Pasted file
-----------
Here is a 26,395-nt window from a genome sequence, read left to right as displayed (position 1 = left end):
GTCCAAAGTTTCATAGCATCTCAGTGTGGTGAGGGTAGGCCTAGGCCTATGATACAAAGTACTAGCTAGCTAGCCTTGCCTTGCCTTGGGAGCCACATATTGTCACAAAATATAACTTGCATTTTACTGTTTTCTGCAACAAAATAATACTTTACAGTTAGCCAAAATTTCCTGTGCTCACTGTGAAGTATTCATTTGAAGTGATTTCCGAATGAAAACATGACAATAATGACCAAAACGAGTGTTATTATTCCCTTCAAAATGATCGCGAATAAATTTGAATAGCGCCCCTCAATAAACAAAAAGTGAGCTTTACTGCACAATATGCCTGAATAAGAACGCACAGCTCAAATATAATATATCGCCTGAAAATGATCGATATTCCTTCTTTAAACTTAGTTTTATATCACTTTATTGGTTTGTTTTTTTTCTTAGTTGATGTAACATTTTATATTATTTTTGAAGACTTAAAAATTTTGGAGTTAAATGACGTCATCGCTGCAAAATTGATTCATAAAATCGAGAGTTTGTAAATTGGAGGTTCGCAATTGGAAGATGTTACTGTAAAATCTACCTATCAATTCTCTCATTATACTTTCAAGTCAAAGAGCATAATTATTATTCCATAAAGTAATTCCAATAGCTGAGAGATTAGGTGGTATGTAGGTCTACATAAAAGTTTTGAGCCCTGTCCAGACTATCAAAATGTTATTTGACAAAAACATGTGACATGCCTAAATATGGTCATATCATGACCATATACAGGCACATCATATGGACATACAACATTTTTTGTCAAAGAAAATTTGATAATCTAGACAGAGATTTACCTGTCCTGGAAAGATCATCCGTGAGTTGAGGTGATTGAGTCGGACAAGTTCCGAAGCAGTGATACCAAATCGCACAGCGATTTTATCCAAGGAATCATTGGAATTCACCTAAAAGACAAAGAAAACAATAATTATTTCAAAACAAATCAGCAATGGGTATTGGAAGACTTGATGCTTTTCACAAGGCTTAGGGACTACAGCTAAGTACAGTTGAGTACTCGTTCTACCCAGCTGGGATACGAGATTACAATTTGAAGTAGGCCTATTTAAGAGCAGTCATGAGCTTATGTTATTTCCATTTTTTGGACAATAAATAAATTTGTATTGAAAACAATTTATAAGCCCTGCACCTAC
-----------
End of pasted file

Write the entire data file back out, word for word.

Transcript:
Here is a 26,395-nt window from a genome sequence, read left to right as displayed (position 1 = left end):
GTCCAAAGTTTCATAGCATCTCAGTGTGGTGAGGGTAGGCCTAGGCCTATGATACAAAGTACTAGCTAGCTAGCCTTGCCTTGCCTTGGGAGCCACATATTGTCACAAAATATAACTTGCATTTTACTGTTTTCTGCAACAAAATAATACTTTACAGTTAGCCAAAATTTCCTGTGCTCACTGTGAAGTATTCATTTGAAGTGATTTCCGAATGAAAACATGACAATAATGACCAAAACGAGTGTTATTATTCCCTTCAAAATGATCGCGAATAAATTTGAATAGCGCCCCTCAATAAACAAAAAGTGAGCTTTACTGCACAATATGCCTGAATAAGAACGCACAGCTCAAATATAATATATCGCCTGAAAATGATCGATATTCCTTCTTTAAACTTAGTTTTATATCACTTTATTGGTTTGTTTTTTTTCTTAGTTGATGTAACATTTTATATTATTTTTGAAGACTTAAAAATTTTGGAGTTAAATGACGTCATCGCTGCAAAATTGATTCATAAAATCGAGAGTTTGTAAATTGGAGGTTCGCAATTGGAAGATGTTACTGTAAAATCTACCTATCAATTCTCTCATTATACTTTCAAGTCAAAGAGCATAATTATTATTCCATAAAGTAATTCCAATAGCTGAGAGATTAGGTGGTATGTAGGTCTACATAAAAGTTTTGAGCCCTGTCCAGACTATCAAAATGTTATTTGACAAAAACATGTGACATGCCTAAATATGGTCATATCATGACCATATACAGGCACATCATATGGACATACAACATTTTTTGTCAAAGAAAATTTGATAATCTAGACAGAGATTTACCTGTCCTGGAAAGATCATCCGTGAGTTGAGGTGATTGAGTCGGACAAGTTCCGAAGCAGTGATACCAAATCGCACAGCGATTTTATCCAAGGAATCATTGGAATTCACCTAAAAGACAAAGAAAACAATAATTATTTCAAAACAAATCAGCAATGGGTATTGGAAGACTTGATGCTTTTCACAAGGCTTAGGGACTACAGCTAAGTACAGTTGAGTACTCGTTCTACCCAGCTGGGATACGAGATTACAATTTGAAGTAGGCCTATTTAAGAGCAGTCATGAGCTTATGTTATTTCCATTTTTTGGACAATAAATAAATTTGTATTGAAAACAATTTATAAGCCCTGCACCTAC